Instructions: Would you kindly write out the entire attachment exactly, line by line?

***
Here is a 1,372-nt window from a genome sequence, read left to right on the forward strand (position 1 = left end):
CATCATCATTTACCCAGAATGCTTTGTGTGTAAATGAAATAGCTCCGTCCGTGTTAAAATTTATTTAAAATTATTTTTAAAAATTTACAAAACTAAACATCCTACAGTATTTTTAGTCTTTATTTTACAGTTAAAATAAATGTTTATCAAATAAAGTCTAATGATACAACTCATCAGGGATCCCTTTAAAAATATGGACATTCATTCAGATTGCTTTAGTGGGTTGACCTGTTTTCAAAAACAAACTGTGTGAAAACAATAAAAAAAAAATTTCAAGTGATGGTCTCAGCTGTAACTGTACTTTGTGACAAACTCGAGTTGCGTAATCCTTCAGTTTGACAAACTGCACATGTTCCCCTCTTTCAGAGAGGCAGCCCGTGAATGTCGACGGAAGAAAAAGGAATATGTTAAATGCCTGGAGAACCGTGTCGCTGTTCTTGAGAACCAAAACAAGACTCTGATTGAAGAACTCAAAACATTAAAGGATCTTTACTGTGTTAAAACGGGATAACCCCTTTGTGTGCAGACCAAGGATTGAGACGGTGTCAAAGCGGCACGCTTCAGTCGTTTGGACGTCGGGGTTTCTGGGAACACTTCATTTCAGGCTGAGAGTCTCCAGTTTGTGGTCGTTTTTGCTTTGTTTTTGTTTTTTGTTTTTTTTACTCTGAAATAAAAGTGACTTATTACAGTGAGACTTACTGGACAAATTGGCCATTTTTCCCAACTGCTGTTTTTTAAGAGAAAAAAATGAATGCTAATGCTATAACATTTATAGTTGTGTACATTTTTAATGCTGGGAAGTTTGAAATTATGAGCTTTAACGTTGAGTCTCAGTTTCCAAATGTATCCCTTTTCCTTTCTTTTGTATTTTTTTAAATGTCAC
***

Here is a 1,372-nt window from a genome sequence, read left to right on the forward strand (position 1 = left end):
CATCATCATTTACCCAGAATGCTTTGTGTGTAAATGAAATAGCTCCGTCCGTGTTAAAATTTATTTAAAATTATTTTTAAAAATTTACAAAACTAAACATCCTACAGTATTTTTAGTCTTTATTTTACAGTTAAAATAAATGTTTATCAAATAAAGTCTAATGATACAACTCATCAGGGATCCCTTTAAAAATATGGACATTCATTCAGATTGCTTTAGTGGGTTGACCTGTTTTCAAAAACAAACTGTGTGAAAACAATAAAAAAAAAATTTCAAGTGATGGTCTCAGCTGTAACTGTACTTTGTGACAAACTCGAGTTGCGTAATCCTTCAGTTTGACAAACTGCACATGTTCCCCTCTTTCAGAGAGGCAGCCCGTGAATGTCGACGGAAGAAAAAGGAATATGTTAAATGCCTGGAGAACCGTGTCGCTGTTCTTGAGAACCAAAACAAGACTCTGATTGAAGAACTCAAAACATTAAAGGATCTTTACTGTGTTAAAACGGGATAACCCCTTTGTGTGCAGACCAAGGATTGAGACGGTGTCAAAGCGGCACGCTTCAGTCGTTTGGACGTCGGGGTTTCTGGGAACACTTCATTTCAGGCTGAGAGTCTCCAGTTTGTGGTCGTTTTTGCTTTGTTTTTGTTTTTTGTTTTTTTTACTCTGAAATAAAAGTGACTTATTACAGTGAGACTTACTGGACAAATTGGCCATTTTTCCCAACTGCTGTTTTTTAAGAGAAAAAAATGAATGCTAATGCTATAACATTTATAGTTGTGTACATTTTTAATGCTGGGAAGTTTGAAATTATGAGCTTTAACGTTGAGTCTCAGTTTCCAAATGTATCCCTTTTCCTTTCTTTTGTATTTTTTTAAATGTCAC